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David Livingstone (1813-1873) was a Scottish missionary; doctor and explorer who helped open the heart of Africa to missions. His travels covered one-third of the continent, from Cape Town to near the Equator, and from the Atlantic to the Indian Ocean. Here is what he had to say about his 33 years in Africa tormented by disease, theft, attacks from natives, attacks from soldiers, loss of his wife, loss of his possessions and supplies several times over, and a multitude of other suffering, all for the sake of spreading the Gospel throughout Africa:

“People talk of the sacrifice I have made in spending so much of my life in Africa. Can that be called a sacrifice which is simply acknowledging a great debt we owe to our God, which we can never repay? Is that a sacrifice which brings its own reward in healthful activity, the consciousness of doing good, peace of mind, and a bright hope of a glorious destiny? It is emphatically no sacrifice. Rather it is a privilege.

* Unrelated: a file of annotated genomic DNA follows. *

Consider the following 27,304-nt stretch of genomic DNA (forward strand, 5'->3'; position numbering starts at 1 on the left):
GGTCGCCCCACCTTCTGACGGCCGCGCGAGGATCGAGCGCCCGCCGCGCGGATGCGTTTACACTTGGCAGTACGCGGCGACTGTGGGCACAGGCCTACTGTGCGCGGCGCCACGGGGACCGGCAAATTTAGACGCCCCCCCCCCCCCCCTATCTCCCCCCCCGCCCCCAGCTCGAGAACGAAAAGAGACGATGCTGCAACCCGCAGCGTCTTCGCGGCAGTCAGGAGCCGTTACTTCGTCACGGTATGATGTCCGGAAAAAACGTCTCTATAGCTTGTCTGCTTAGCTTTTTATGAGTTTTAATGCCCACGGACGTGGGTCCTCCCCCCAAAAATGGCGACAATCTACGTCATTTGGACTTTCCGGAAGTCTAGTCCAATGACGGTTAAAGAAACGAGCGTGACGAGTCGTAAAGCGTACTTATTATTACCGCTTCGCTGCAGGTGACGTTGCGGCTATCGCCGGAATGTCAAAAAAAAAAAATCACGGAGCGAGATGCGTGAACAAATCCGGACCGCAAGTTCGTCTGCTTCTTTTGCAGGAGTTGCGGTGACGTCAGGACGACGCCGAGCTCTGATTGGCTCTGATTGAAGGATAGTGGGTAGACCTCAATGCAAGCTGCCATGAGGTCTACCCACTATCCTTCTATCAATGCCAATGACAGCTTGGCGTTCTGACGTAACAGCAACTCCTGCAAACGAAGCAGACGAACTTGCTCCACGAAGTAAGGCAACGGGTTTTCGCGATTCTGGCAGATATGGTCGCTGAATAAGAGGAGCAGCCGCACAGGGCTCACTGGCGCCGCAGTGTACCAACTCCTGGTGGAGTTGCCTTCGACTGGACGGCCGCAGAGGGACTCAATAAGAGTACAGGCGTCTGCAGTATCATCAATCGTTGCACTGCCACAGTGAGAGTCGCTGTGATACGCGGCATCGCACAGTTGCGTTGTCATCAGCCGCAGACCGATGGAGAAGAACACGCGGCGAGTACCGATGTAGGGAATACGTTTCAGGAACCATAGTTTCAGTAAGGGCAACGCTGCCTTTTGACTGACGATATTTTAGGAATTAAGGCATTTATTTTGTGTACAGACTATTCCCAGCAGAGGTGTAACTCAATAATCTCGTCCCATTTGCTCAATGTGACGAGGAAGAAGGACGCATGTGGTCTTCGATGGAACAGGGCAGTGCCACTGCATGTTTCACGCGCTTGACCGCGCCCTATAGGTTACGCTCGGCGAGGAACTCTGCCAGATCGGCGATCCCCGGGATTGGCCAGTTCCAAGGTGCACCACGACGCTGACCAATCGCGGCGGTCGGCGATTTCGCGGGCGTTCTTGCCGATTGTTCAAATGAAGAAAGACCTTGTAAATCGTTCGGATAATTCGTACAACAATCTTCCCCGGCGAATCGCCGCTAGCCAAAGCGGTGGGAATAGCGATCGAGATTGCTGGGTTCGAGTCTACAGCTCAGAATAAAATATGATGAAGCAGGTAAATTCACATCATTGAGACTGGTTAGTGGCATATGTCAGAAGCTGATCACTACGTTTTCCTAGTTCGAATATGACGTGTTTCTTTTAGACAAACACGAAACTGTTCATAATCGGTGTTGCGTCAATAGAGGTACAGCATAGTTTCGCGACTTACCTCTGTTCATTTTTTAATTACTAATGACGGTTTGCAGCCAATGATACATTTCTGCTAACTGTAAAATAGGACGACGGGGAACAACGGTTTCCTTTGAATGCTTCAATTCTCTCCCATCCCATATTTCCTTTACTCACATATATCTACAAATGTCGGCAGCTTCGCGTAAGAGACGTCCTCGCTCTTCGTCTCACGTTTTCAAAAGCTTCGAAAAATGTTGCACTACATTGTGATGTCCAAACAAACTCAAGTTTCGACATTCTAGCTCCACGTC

Anxiety, sickness, suffering, danger, foregoing the common conveniences of this life—these may make us pause, and cause the spirit to waver, and the soul to sink; but let this only be for a moment. All these are nothing compared with the glory which shall later be revealed in and through us. I never made a sacrifice. Of this we ought not to talk, when we remember the great sacrifice which He made who left His Father’s throne on high to give Himself for us."